Tobacco's Heritage Celebrated

Article excerpt

NICHOLLS, Ga. -- Felder Carver, 76, nodded yesterday as his

7-year-old grandson Jason tied a string around two 3-foot

tobacco leaves and hung them on a pole for drying.

Carver, who grew up harvesting and tying tobacco near Cairo for

5 cents a day, watched with pride as Jason tied a perfect knot

around the green leaves in his very first try.

"I started about this age," Carver said. "I hope he might get

into it some day."

The Carvers and about 100 other people gathered at General

Coffee State Park in Coffee County yesterday for the "Tobacco

Sunday" festival. The third annual event celebrated the history

of tobacco farming in southern Georgia. Kids participated in

harvesting activities.

The irony of encouraging kids to harvest a plant that will

become cigarettes and chewing tobacco, products they are

restricted from using, was not lost on the event's organizer.

Park ranger Eda Kenney said she also is aware some people might

question the timing of the festival, held at a time when tobacco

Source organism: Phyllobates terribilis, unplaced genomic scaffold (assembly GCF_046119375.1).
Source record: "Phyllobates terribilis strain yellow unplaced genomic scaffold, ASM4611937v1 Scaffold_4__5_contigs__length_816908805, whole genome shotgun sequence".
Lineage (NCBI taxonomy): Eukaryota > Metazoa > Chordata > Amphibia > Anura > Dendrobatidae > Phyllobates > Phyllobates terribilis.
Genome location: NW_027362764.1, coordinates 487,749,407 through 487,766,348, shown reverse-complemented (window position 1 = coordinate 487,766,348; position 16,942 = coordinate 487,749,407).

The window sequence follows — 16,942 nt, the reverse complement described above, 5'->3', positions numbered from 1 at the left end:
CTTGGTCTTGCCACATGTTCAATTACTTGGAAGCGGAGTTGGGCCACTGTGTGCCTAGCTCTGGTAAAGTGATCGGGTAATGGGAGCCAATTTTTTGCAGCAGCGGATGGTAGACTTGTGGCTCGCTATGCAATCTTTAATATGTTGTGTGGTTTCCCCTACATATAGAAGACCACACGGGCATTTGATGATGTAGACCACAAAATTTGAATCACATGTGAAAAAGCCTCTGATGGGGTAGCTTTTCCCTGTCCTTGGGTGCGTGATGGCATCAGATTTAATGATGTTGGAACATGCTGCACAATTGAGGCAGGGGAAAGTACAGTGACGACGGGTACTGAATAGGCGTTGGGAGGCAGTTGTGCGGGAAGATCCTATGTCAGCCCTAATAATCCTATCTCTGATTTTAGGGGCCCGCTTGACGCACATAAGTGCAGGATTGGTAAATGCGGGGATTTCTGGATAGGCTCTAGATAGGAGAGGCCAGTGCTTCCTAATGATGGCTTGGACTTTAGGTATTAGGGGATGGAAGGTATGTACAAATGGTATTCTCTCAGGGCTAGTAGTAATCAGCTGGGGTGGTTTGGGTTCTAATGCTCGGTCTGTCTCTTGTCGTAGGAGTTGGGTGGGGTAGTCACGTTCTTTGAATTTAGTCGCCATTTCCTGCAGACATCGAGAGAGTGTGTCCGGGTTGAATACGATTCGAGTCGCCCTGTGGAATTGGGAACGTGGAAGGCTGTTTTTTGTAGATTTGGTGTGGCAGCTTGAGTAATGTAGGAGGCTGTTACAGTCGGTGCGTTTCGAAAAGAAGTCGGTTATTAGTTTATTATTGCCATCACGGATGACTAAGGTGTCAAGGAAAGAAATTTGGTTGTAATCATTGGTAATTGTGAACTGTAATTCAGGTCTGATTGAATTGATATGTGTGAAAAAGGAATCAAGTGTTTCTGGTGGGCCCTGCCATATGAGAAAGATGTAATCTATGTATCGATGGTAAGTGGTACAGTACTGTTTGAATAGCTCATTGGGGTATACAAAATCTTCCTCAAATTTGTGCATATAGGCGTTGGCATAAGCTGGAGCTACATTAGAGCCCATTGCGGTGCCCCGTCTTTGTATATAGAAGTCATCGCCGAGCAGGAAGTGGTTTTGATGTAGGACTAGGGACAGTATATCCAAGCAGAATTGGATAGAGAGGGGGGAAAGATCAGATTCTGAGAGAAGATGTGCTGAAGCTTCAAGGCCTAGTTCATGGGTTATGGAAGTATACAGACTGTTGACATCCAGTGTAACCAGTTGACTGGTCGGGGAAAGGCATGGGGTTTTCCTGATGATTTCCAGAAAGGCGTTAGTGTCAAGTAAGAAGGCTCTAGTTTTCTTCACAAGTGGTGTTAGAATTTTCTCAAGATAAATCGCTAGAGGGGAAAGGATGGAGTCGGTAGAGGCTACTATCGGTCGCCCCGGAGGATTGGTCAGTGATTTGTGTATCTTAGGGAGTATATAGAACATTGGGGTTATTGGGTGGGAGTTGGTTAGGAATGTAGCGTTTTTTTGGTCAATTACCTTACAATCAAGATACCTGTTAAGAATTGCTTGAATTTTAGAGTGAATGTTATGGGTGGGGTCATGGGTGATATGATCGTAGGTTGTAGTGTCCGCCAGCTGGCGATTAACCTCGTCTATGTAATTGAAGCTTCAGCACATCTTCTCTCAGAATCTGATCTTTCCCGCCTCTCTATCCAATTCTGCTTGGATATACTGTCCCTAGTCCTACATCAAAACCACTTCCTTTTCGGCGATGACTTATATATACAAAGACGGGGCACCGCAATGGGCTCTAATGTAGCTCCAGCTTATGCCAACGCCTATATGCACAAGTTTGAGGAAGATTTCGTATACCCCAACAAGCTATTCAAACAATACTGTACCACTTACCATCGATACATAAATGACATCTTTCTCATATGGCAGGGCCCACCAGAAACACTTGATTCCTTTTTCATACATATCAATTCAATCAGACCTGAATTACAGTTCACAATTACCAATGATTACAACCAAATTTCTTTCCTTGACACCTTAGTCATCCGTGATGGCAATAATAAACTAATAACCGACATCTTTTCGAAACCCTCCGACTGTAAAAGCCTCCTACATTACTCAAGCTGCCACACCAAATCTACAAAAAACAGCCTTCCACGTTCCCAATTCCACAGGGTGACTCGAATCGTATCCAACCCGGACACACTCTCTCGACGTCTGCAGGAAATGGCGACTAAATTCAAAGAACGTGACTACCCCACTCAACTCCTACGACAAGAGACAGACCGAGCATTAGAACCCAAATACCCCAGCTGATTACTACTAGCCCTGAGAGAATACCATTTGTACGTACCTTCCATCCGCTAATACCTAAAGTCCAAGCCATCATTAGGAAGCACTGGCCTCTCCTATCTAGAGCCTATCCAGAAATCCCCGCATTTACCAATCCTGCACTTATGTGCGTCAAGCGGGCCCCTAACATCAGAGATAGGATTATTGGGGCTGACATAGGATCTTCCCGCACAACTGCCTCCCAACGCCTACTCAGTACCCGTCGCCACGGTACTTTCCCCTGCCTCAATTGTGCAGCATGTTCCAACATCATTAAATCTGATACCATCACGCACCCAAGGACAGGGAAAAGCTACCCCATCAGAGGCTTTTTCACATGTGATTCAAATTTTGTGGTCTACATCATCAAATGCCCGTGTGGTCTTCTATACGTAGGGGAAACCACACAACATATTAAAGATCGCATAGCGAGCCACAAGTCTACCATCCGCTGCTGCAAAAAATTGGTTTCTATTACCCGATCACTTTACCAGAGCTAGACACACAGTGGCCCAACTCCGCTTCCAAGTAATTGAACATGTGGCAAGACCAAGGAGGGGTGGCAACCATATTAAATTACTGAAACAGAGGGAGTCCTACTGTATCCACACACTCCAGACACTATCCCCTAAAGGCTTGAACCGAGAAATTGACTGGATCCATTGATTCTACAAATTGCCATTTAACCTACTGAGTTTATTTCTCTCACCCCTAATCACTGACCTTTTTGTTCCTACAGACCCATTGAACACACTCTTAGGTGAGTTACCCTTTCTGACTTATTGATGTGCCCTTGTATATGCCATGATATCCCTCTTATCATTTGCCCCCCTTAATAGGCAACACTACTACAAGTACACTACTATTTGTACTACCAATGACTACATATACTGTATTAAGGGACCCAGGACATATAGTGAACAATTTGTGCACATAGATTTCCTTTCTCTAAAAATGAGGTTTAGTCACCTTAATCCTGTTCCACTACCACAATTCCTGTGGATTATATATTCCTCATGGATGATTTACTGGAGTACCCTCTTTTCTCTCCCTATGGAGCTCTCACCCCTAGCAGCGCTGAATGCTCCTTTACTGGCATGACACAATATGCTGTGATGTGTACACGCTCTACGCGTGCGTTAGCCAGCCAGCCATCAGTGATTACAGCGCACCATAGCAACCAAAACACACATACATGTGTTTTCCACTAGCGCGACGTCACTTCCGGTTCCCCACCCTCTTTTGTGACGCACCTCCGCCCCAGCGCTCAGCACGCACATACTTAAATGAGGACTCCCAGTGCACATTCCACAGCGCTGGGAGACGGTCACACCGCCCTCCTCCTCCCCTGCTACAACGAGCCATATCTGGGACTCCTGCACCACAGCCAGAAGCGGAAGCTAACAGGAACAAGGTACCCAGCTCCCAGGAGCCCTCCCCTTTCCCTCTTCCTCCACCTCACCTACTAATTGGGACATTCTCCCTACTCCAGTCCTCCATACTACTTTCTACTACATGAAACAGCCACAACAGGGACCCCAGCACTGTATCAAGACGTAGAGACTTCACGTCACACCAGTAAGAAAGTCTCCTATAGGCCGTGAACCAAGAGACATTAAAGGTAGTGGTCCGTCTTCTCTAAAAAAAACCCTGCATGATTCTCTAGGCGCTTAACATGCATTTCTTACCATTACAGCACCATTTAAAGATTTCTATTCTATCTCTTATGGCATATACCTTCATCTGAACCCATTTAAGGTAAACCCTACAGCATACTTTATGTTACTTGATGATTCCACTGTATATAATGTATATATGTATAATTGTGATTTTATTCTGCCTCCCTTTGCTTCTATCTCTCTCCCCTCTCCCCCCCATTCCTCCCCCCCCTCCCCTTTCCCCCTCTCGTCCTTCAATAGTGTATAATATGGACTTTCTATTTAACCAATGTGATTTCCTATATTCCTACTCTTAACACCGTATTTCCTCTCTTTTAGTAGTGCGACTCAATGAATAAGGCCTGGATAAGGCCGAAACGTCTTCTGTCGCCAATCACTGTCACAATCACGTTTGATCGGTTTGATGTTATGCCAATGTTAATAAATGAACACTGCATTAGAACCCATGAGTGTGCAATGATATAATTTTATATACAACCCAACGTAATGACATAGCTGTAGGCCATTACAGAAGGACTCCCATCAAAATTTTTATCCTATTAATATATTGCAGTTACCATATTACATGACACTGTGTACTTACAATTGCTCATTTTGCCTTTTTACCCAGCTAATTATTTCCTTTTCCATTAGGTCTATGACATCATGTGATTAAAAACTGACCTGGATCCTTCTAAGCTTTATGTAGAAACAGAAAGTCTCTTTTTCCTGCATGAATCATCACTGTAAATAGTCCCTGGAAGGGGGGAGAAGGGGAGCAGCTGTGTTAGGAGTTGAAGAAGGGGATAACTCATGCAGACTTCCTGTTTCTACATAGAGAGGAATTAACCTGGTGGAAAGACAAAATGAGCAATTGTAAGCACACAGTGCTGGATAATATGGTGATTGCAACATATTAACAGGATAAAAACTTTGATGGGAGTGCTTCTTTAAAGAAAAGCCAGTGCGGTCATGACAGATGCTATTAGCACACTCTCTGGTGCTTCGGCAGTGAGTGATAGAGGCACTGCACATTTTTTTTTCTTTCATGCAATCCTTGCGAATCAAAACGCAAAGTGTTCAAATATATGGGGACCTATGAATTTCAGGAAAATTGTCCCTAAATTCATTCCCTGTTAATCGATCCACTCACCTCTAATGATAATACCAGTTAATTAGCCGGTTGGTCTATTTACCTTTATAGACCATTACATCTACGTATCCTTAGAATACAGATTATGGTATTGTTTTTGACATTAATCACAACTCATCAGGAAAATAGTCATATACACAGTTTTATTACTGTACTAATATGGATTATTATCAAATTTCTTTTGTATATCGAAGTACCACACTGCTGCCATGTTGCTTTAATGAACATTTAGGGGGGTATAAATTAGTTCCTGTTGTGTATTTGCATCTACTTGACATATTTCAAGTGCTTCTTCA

companies are being sued by the federal government and the

families of people whose relatives claim they died from smoking.

Kenney, director of programming at the park, said the festival

teaches children and adults how hard their ancestors had to work

and how important tobacco was to their survival.

"I'm not pushing tobacco," Kenney said. "But I do recognize and

respect what it has meant historically."

Tobacco is a cash crop that is as important to the economy of

southern Georgia as oranges and tourism are to the economy of

Florida.

Georgia farmers who lived off their vegetable crops earlier

this century sold tobacco and cotton to get money to buy clothes

and other necessities, Kenney said.

Tobacco remains a critical cash crop today, said Clyde

Kirkland, who lives on Clyde Kirkland Road outside Douglas. …